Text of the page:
FRANCESCO PETRARCH 1304 -
xxxxxThe Italian poet and humanist Francesco Petrarch was a forerunner of the Italian Renaissance. After travelling widely in Italy, France and Germany, he returned to Vaucluse, near Avignon. Here he wrote many of his works, some in Italian, including his masterpiece Il Canzoniere, begun around 1330 and for which he was created poet laureate in 1341. It contains 366 lyrics, mostly sonnets, in praise of his beloved Laura, a married woman whom he had first seen in 1327 and who refused to be his mistress. These “sacred lyrics” had a great influence on the format of love poetry. He also had a keen interest in classical literature, and encouraged his close friend, Boccaccio, to take up ancient learning. Works written in Latin include Africa and a number of religious studies, such as My Secret, a dialogue between him and St. Augustine on the desires of the flesh and the call of the spirit. Regarded as the first modern poet, his poetry influenced, among others, the English poets Chaucer, Shakespeare and Spenser.
xxxxxThe Italian poet and humanist Francesco Petrarch, regarded as the most outstanding scholar of his day, was one of the great forerunners of the Italian Renaissance. His work in the vernacular did much to develop Italian as a literary language; his poetry greatly influenced the development of the love poem; and the impetus he gave to the revival of classical learning marks him out as the founder of European humanism.
xxxxxHe was born at Arezzo in Tuscany, and at the age of eight moved with his parents to Avignon. At Montpellier and later at Bologna he studied law, but he showed little interest in the subject, and, with his father’s death in 1326, he returned to Avignon to take minor orders. Here he was supported in his literary work by the influential cardinal Giovanni Colonna. For some four years during this period, 1333 to 1337, he travelled widely in Italy, France and Germany searching out and finding many “lost” classical manuscripts of Greek and Roman writers and orators. On his return, he went into seclusion at Vaucluse, near Avignon, and it was there that he wrote many of his works, including additions to his masterpiece Il Canzoniere, begun around 1330. It was in recognition of this work that in 1341 he was crowned poet laureate on the Capitoline Hill in Rome.
xxxxxIl Canzoniere (The Songbook) is his outstanding contribution to Italian literature. It contains 366 lyrics, mostly sonnets, but also songs and madrigals in praise of his beloved Laura de Noves (illustrated), a married woman whom he had first seen in 1327 and who refused to be his mistress. We are told that Petrarch himself thought little of this work, dismissing the lyrics as “short pieces in the vernacular”. Be that as it may, these “Scattered Lyrics” as they are sometimes called, shaped the lyric poetry of the Renaissance and had a great influence upon the future format of love poetry, especially in France and England. His use of the sonnet was particularly admired and was widely adopted by later poets, his perfection of this form coming to be known as the “Petrarchan sonnet”. Another poem inspired by Laura was I Trionfi, (The Triumphs), the journey of a human soul from earthly pursuits to spiritual fulfilment.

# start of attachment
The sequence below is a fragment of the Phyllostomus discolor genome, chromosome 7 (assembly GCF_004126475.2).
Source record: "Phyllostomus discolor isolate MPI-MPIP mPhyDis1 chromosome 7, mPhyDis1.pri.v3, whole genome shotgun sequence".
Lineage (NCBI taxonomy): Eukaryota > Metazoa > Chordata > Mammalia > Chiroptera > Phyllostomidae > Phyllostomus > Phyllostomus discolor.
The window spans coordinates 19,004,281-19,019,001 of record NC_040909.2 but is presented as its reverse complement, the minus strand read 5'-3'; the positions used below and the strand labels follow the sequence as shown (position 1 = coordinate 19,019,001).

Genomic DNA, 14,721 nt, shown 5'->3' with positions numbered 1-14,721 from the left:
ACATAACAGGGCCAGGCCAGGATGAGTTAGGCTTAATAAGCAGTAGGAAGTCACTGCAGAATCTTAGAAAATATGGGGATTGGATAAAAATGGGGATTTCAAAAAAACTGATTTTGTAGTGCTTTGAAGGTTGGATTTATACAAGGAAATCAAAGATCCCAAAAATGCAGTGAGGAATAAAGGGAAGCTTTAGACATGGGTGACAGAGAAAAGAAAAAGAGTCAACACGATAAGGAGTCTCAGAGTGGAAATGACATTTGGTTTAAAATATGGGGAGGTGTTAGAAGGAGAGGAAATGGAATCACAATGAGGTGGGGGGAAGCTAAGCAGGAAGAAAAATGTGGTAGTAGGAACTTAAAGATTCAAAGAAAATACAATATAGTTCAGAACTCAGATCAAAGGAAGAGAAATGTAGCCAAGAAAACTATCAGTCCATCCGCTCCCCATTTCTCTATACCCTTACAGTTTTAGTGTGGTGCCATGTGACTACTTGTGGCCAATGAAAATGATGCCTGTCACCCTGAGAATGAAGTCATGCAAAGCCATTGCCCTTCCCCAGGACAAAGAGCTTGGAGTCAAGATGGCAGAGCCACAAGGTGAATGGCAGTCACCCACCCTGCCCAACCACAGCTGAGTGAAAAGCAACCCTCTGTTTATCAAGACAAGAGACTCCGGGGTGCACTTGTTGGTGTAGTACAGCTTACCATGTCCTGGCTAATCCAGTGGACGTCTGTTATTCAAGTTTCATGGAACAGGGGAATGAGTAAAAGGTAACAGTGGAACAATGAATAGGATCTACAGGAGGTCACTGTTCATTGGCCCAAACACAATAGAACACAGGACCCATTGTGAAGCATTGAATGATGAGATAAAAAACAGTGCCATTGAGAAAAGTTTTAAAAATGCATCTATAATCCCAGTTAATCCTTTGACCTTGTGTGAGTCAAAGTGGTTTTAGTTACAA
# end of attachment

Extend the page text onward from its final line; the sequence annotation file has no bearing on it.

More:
xxxxxHis later years were spent first in Milan -
xxxxxApart from his Italian poetry, he showed a passionate interest in classical literature, particularly Virgil and Cicero, seeing it as a means of restoring a cultural and virtuous age. For this reason he encouraged scholars to take up ancient learning, and none more so than his close friend, the poet Boccaccio. He himself carried on a relentless search for the works of classical antiquity. In particular, he revelled in the glory that was once Rome, and advocated a unified Italian republic based on the Roman model, and the return of the papal court, still at Avignon, to its rightful place in Rome. Among his many works written in Latin are the epic poem Africa, based on the exploits of Scipio Africanus, and his studies On the Solitary Life, On the Virtue of Religious Life, and My Secret, which takes the form of a dialogue between him and St. Augustine concerning the conflict between the desires of the flesh and the call of the spirit.
xxxxxPetrarch died at Arqua in 1374. The story goes that he died overnight and was found in his study the next morning, his head resting on a Virgil manuscript. Regarded as the first modern poet, among those influenced by his work were the English poets Chaucer, Shakespeare and Spenser.
xxxxxIncidentally, Petrarch’s idealised love for Laura, which so much influenced the content and style of his poetry, began on Good Friday 1327 when he saw her for the first time in the church of Santa Clara in Avignon. It was an unrequited, chaste love which has been admired over the years for its constancy and purity. In 1340 the painter Simone Martini settled at the papal court in Avignon and, becoming friendly with Petrarch, painted a portrait of his beloved Laura. Unfortunately, the painting has never been found. Laura had eleven children and died of the plague in April 1348.
Petrarch: by the Flemish painter Justus van Gent (c1410-